Christmas in Lapaz – What to do, where to go?

Arriving in Lapaz for Christmas means one thing for a tourist – A whole lot of drinking.

Where to start? Oliver’s
Which is actually an English pub always filled with travellers of all sorts and atmosphere.

Gemma and T, entering Oliver’s Christmas evening, sober, observing the spectacle around them. Out was social etiquette. In was a whole lot of different people making out, grinding on each other, eating feet, breaking glass picture frames, flashing, and someone having had a mullet haircut done on the balcony.

T, completely sober – ‘Its like entering the twilight zone!’

Gemma, quietly, eyes twinkling – ‘We’re going to have so much to gossip about tomorrow!’

To be fair, it was Christmas..

Where to next? The Blue room.
It may have been due to the silly season, but it’s never a good thing when your crowd is larger than the party. We were the only patrons in the joint. Bonus is that you are always guaranteed to be served first at the bar.

Next stop – Mongoes.
I love Mongoes! Mongoes is a house to bar conversion located in what seems to be a quiet residential area, complete with fire-place, large entertainment room converted into bar dj dance area, dining room for drinking parties who want to chat over candlelit tables, and sanded wooden floors throughout. This place was always packed with tourist from around the world but mainly Brazil and Argentina.(on the couple of nights I visited)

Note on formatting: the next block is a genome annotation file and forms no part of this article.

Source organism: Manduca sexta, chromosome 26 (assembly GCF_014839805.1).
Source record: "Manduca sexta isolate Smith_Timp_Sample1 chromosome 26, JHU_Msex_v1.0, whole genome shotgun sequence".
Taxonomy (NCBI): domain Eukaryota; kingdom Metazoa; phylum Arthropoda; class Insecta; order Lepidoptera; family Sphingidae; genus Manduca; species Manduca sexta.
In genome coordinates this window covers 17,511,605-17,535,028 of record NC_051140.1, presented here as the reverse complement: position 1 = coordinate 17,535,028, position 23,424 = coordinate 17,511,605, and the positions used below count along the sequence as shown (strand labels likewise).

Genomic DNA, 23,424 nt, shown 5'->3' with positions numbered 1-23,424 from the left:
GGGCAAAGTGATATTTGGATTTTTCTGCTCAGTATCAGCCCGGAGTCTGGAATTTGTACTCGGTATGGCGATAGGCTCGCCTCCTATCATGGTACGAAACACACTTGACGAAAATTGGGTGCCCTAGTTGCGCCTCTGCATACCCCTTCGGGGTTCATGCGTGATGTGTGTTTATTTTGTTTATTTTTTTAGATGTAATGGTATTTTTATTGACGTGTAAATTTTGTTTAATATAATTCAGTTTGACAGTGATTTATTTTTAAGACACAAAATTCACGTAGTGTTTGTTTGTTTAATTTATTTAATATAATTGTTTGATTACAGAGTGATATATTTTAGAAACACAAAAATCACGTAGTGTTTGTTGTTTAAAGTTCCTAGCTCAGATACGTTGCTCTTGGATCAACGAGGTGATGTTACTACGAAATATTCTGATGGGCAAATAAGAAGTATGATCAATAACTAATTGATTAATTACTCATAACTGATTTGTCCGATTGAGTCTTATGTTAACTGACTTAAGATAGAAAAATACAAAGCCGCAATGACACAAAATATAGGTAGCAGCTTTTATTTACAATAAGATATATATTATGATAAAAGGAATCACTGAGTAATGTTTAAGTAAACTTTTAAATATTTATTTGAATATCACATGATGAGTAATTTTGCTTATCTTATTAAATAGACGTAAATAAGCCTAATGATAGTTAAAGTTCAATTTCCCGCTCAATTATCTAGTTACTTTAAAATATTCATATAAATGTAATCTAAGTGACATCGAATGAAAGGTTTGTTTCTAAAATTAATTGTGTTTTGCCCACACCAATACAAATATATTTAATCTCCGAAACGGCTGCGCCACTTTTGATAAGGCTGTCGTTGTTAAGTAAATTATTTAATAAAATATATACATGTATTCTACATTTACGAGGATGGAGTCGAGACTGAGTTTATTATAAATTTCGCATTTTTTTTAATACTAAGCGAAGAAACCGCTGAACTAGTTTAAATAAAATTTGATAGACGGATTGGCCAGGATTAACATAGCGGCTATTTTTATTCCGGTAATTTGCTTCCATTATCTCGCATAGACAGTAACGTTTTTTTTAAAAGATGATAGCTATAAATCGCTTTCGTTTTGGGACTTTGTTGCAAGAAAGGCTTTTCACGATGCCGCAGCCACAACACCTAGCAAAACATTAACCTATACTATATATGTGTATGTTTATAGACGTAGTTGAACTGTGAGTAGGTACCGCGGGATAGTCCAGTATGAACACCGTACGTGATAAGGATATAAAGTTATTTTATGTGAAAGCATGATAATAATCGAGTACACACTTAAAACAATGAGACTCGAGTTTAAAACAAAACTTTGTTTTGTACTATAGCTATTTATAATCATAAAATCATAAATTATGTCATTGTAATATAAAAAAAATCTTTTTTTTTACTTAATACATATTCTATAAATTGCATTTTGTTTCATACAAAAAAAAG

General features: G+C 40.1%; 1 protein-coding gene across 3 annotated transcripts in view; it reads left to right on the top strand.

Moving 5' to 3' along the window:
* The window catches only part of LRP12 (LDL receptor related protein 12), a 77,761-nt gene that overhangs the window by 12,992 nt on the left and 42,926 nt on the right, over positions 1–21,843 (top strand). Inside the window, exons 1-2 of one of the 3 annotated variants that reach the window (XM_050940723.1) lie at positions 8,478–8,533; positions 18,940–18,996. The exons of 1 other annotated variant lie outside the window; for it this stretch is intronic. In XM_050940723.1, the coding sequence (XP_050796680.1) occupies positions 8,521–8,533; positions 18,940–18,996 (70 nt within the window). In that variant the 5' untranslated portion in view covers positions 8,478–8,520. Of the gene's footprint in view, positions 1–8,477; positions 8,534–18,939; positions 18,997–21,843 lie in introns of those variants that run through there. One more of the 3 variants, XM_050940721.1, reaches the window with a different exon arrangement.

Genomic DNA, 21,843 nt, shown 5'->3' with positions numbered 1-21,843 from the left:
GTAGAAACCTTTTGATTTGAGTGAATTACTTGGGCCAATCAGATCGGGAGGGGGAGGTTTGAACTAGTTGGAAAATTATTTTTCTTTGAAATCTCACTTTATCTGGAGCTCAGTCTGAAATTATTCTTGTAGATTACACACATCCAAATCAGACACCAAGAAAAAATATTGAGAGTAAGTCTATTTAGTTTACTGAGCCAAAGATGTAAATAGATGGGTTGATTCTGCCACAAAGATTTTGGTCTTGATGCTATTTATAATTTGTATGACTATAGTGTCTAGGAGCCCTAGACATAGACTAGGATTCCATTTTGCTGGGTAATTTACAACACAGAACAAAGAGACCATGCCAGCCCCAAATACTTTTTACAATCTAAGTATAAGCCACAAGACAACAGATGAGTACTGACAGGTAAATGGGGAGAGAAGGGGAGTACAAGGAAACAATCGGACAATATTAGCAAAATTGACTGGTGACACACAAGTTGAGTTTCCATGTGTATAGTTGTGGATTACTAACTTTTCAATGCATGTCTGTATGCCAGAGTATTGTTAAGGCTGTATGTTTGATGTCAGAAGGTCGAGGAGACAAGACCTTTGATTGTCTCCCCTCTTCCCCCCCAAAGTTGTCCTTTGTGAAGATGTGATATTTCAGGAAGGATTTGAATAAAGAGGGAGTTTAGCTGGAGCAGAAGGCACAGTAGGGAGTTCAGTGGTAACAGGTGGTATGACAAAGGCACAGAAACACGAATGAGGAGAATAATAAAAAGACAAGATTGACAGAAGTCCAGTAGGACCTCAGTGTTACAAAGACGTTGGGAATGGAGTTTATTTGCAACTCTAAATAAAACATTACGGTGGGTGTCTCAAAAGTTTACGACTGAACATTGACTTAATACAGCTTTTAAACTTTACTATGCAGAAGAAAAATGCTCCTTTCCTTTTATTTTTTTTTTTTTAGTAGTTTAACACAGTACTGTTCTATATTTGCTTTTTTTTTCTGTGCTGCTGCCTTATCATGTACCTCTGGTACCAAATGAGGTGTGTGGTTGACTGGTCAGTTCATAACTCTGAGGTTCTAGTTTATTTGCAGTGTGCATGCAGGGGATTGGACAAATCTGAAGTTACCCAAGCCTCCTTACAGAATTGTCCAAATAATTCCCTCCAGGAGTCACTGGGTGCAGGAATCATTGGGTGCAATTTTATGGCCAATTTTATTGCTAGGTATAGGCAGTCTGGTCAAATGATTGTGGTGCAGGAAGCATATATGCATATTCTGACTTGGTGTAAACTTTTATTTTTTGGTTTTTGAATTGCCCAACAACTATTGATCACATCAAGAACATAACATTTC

Possible downside? Mongoes does suffer from ‘too many dicks on the dance floor’ syndrome.

Hetal to T at 3am in the morning – ‘Lets go somewhere else’

T, bewildered – ‘Why?!’

Hetal, logically – ‘The ratio of men to women is 10 to 1’

T – ‘Fair enough’

To the final stop – Route 36.
You hear the whispers of a bar in Bolivia where they offer you a line of coke with your beer… well this was it! Anything goes in this bar. What you would normally see someone being kicked out of a venue and charged for was totally acceptable, even expected in this club. Only in Bolivia… and most underground scenes in the world. The club moves around every 12 hours and is never in the same location twice.

We stepped out of the club like vampires into the daylight.

Conclusion – Christmas in South America was like the usual Saturday night out in Sydney, only much less expensive.